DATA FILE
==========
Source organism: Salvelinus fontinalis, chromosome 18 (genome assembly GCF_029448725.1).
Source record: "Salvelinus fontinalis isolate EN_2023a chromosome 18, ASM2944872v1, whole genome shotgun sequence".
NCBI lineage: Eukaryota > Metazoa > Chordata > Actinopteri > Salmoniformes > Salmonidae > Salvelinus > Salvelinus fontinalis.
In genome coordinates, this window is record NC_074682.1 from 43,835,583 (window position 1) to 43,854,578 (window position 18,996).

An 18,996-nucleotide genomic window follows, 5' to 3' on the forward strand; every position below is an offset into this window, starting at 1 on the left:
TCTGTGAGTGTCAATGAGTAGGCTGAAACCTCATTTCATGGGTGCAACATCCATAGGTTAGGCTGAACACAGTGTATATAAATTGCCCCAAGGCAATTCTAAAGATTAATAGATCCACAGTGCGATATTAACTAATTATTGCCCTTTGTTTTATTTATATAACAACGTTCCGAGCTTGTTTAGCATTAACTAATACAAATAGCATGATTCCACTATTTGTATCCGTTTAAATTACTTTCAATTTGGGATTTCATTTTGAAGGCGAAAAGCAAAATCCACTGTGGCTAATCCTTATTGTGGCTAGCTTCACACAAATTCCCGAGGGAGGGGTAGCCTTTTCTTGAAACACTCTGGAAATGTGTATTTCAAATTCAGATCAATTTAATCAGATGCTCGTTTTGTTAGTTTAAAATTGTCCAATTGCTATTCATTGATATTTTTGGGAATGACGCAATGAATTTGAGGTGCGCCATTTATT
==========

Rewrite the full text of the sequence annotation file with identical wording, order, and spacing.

Source organism: Salvelinus fontinalis, chromosome 18 (genome assembly GCF_029448725.1).
Source record: "Salvelinus fontinalis isolate EN_2023a chromosome 18, ASM2944872v1, whole genome shotgun sequence".
NCBI lineage: Eukaryota > Metazoa > Chordata > Actinopteri > Salmoniformes > Salmonidae > Salvelinus > Salvelinus fontinalis.
In genome coordinates, this window is record NC_074682.1 from 43,835,583 (window position 1) to 43,854,578 (window position 18,996).

An 18,996-nucleotide genomic window follows, 5' to 3' on the forward strand; every position below is an offset into this window, starting at 1 on the left:
TCTGTGAGTGTCAATGAGTAGGCTGAAACCTCATTTCATGGGTGCAACATCCATAGGTTAGGCTGAACACAGTGTATATAAATTGCCCCAAGGCAATTCTAAAGATTAATAGATCCACAGTGCGATATTAACTAATTATTGCCCTTTGTTTTATTTATATAACAACGTTCCGAGCTTGTTTAGCATTAACTAATACAAATAGCATGATTCCACTATTTGTATCCGTTTAAATTACTTTCAATTTGGGATTTCATTTTGAAGGCGAAAAGCAAAATCCACTGTGGCTAATCCTTATTGTGGCTAGCTTCACACAAATTCCCGAGGGAGGGGTAGCCTTTTCTTGAAACACTCTGGAAATGTGTATTTCAAATTCAGATCAATTTAATCAGATGCTCGTTTTGTTAGTTTAAAATTGTCCAATTGCTATTCATTGATATTTTTGGGAATGACGCAATGAATTTGAGGTGCGCCATTTATT